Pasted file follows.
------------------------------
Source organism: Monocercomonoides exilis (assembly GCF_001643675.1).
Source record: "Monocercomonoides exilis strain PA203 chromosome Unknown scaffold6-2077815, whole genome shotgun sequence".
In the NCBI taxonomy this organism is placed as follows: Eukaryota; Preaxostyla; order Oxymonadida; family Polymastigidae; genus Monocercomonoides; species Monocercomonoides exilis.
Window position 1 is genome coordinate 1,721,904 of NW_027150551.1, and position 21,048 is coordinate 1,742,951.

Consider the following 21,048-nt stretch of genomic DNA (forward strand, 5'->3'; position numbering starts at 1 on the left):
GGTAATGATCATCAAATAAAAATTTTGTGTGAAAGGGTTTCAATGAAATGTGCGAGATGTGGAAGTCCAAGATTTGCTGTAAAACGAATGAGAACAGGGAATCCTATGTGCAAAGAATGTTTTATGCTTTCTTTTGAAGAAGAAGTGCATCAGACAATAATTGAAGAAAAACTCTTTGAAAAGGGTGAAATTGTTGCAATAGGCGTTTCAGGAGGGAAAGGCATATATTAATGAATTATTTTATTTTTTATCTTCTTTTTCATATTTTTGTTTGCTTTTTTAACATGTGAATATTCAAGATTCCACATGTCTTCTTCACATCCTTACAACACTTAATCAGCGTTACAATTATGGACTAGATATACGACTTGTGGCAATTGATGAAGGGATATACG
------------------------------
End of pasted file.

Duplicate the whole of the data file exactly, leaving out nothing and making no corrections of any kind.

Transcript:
Source organism: Monocercomonoides exilis (assembly GCF_001643675.1).
Source record: "Monocercomonoides exilis strain PA203 chromosome Unknown scaffold6-2077815, whole genome shotgun sequence".
In the NCBI taxonomy this organism is placed as follows: Eukaryota; Preaxostyla; order Oxymonadida; family Polymastigidae; genus Monocercomonoides; species Monocercomonoides exilis.
Window position 1 is genome coordinate 1,721,904 of NW_027150551.1, and position 21,048 is coordinate 1,742,951.

Consider the following 21,048-nt stretch of genomic DNA (forward strand, 5'->3'; position numbering starts at 1 on the left):
GGTAATGATCATCAAATAAAAATTTTGTGTGAAAGGGTTTCAATGAAATGTGCGAGATGTGGAAGTCCAAGATTTGCTGTAAAACGAATGAGAACAGGGAATCCTATGTGCAAAGAATGTTTTATGCTTTCTTTTGAAGAAGAAGTGCATCAGACAATAATTGAAGAAAAACTCTTTGAAAAGGGTGAAATTGTTGCAATAGGCGTTTCAGGAGGGAAAGGCATATATTAATGAATTATTTTATTTTTTATCTTCTTTTTCATATTTTTGTTTGCTTTTTTAACATGTGAATATTCAAGATTCCACATGTCTTCTTCACATCCTTACAACACTTAATCAGCGTTACAATTATGGACTAGATATACGACTTGTGGCAATTGATGAAGGGATATACG